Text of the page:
above mentioned date at 8.50 a. m.,
arriving at Altoona 12.25 p. m., where
stop for dinner will be made, and reach-
ing Philadelphia 7.20 p. m. Passengers
can spend the night in Philadelphia,
and take any regular train of the follow-
ing day for the shore.
AltOONA..cieriernnerrisrnsaneens $8.00 1255 P.M.
Hollidaysburg. . 8.00 11.10 A.M.
Bellwood...... .. 8.00 105 P.M.
Clearfield.. ...8.90 9.58 A.M.
Philipsburg.. 835 10.41
Osceola..... "e820 10.50 ol
Bellefonte. 8.65 10.34 5
Tyrone..... 7,65 13 P.M.
One Railroad's Line Through Ken-
The state press is making much of the
fact that Livingston county boasts of
having the shortest railroad line in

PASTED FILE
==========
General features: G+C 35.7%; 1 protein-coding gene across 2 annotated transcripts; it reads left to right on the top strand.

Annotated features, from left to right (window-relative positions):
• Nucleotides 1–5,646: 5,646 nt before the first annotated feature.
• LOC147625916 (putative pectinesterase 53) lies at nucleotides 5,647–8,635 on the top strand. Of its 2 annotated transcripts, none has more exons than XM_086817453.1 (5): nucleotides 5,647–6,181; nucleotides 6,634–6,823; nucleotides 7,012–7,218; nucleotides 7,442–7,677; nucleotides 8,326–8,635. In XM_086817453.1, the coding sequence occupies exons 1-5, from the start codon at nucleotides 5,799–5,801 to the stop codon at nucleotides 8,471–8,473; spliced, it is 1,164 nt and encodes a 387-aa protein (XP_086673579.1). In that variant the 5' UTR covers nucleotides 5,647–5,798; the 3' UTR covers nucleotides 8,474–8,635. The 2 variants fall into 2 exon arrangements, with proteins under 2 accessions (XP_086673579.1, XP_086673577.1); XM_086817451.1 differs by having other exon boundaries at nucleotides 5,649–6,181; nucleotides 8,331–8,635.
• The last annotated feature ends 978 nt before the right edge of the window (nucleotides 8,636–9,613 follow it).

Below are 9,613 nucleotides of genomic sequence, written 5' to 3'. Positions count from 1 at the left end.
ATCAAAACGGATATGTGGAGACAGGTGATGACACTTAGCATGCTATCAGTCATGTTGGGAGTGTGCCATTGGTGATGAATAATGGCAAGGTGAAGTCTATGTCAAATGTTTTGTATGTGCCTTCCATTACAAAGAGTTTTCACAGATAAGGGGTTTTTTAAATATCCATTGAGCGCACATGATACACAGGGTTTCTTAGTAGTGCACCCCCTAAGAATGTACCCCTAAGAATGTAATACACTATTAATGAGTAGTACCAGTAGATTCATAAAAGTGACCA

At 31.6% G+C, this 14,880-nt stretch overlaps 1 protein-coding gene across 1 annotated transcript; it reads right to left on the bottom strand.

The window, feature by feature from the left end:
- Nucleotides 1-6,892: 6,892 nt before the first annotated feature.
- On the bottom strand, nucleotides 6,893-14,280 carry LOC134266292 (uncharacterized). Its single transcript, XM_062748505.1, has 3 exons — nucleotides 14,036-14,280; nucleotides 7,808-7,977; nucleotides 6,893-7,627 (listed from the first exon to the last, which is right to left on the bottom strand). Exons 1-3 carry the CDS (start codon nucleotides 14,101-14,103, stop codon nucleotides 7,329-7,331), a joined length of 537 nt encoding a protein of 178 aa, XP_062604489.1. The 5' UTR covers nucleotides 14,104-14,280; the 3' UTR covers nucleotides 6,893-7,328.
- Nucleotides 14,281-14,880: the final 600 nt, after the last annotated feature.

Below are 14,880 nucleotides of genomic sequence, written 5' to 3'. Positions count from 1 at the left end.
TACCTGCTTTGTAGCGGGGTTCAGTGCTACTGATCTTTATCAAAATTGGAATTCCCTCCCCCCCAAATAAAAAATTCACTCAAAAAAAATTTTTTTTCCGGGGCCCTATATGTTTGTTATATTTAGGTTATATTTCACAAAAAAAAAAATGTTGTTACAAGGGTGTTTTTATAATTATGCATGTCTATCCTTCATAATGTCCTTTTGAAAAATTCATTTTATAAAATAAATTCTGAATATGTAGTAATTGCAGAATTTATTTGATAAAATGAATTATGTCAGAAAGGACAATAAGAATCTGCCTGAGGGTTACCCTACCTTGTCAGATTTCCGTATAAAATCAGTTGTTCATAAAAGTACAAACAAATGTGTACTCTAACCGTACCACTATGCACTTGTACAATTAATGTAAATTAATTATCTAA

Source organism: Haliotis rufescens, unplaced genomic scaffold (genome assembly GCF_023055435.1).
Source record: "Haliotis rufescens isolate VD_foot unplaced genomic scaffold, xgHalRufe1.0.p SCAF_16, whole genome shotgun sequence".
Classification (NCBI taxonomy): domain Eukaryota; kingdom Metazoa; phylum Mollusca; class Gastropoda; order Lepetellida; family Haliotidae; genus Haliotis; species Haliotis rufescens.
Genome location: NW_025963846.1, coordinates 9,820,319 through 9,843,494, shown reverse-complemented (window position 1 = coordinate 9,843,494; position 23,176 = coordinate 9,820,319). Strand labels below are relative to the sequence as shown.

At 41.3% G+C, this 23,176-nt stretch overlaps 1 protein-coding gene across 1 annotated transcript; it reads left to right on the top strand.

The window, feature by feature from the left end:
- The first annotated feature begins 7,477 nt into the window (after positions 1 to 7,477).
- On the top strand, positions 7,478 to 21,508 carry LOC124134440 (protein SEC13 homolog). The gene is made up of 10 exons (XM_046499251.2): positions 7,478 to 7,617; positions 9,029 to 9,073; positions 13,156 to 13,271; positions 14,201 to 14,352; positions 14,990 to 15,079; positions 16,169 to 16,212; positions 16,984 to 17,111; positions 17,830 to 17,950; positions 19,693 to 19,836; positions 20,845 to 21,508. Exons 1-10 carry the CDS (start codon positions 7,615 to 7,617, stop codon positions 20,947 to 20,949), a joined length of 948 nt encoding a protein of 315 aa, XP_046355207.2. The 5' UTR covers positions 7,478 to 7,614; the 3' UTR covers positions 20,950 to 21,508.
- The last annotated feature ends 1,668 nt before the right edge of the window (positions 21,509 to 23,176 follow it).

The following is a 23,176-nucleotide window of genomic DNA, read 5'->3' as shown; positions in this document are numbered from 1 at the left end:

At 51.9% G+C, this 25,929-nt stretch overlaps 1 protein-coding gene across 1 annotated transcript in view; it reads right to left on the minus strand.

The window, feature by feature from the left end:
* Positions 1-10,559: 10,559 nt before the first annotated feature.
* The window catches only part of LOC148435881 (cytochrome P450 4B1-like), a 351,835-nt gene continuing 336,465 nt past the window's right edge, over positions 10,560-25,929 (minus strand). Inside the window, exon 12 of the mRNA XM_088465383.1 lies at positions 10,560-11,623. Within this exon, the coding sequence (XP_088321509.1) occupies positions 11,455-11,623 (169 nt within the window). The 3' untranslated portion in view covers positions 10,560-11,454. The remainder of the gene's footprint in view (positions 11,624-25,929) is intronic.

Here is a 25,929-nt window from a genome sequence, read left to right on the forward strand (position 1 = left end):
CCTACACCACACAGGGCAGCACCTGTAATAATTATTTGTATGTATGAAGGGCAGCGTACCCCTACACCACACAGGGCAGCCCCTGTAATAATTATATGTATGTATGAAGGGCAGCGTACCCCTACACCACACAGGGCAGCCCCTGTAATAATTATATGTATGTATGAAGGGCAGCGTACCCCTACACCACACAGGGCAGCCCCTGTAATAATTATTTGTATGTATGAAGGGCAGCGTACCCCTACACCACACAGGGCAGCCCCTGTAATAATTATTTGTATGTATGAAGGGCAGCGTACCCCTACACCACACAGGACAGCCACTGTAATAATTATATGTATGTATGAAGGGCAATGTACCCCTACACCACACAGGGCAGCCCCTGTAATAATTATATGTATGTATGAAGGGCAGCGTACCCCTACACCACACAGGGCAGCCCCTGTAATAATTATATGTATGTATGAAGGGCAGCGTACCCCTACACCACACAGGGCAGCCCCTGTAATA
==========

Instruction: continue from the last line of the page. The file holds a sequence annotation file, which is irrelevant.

Kentucky. We don’t want to rob that
section of its laurels, but we desire it
known that the Norfolk and Western
railway crosses the Tug fork of Sandy
near Mate creek, West Virginia, goes
through a tunnel 100 feet long in Pike
county, Ky., and without going more
than 200 feet farther in the dark and
bloody ground goes back into Virginia.
—Big Sandy News.
Ripgeview Camp-Mgeerine, — For
the Ridgeview camp-meeting, to be
beld near Millwood, Pa., August 16th
to 28th, inclusive, the Pennsylvania
Railroad Company will sell, from Aug-
gust 14th to 28th, inclusive, round-trip
tickets to Millwood and return at re-
duced rates from all stations on the
Pittsburg Division, Southwest, Penn-
sylvania Division east of and including
Freeport. These tickets will be valid
for return passage until August 30th,
Full information in regard to rates
and special train arrangements can be
obtained on application at ticket offi-
__Tt is stated that a rattle-snake cannot
bite if held up by the tail. Would you